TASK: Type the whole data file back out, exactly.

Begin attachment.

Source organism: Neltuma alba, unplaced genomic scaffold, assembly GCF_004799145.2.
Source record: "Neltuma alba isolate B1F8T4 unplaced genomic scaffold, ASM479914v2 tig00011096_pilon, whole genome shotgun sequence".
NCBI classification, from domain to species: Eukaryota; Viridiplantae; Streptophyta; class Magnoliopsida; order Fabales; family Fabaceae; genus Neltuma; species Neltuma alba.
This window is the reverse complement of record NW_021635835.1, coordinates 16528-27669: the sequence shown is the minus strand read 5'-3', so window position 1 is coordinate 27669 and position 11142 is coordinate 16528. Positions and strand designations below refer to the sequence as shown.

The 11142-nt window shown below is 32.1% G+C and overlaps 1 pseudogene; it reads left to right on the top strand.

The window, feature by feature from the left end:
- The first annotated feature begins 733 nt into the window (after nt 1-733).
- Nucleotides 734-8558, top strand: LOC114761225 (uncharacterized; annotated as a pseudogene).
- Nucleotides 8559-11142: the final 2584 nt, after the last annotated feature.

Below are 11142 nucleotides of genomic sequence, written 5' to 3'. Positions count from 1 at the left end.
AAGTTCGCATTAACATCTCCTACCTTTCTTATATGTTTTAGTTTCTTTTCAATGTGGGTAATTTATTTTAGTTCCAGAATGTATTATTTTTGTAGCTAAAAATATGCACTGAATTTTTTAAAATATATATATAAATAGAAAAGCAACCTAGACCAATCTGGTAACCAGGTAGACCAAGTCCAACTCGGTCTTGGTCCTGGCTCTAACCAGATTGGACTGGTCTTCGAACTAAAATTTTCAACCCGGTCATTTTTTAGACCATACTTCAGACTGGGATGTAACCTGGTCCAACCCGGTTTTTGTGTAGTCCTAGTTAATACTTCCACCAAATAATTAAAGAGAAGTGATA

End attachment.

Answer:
Source organism: Neltuma alba, unplaced genomic scaffold, assembly GCF_004799145.2.
Source record: "Neltuma alba isolate B1F8T4 unplaced genomic scaffold, ASM479914v2 tig00011096_pilon, whole genome shotgun sequence".
NCBI classification, from domain to species: Eukaryota; Viridiplantae; Streptophyta; class Magnoliopsida; order Fabales; family Fabaceae; genus Neltuma; species Neltuma alba.
This window is the reverse complement of record NW_021635835.1, coordinates 16528-27669: the sequence shown is the minus strand read 5'-3', so window position 1 is coordinate 27669 and position 11142 is coordinate 16528. Positions and strand designations below refer to the sequence as shown.

The 11142-nt window shown below is 32.1% G+C and overlaps 1 pseudogene; it reads left to right on the top strand.

The window, feature by feature from the left end:
- The first annotated feature begins 733 nt into the window (after nt 1-733).
- Nucleotides 734-8558, top strand: LOC114761225 (uncharacterized; annotated as a pseudogene).
- Nucleotides 8559-11142: the final 2584 nt, after the last annotated feature.

Below are 11142 nucleotides of genomic sequence, written 5' to 3'. Positions count from 1 at the left end.
AAGTTCGCATTAACATCTCCTACCTTTCTTATATGTTTTAGTTTCTTTTCAATGTGGGTAATTTATTTTAGTTCCAGAATGTATTATTTTTGTAGCTAAAAATATGCACTGAATTTTTTAAAATATATATATAAATAGAAAAGCAACCTAGACCAATCTGGTAACCAGGTAGACCAAGTCCAACTCGGTCTTGGTCCTGGCTCTAACCAGATTGGACTGGTCTTCGAACTAAAATTTTCAACCCGGTCATTTTTTAGACCATACTTCAGACTGGGATGTAACCTGGTCCAACCCGGTTTTTGTGTAGTCCTAGTTAATACTTCCACCAAATAATTAAAGAGAAGTGATA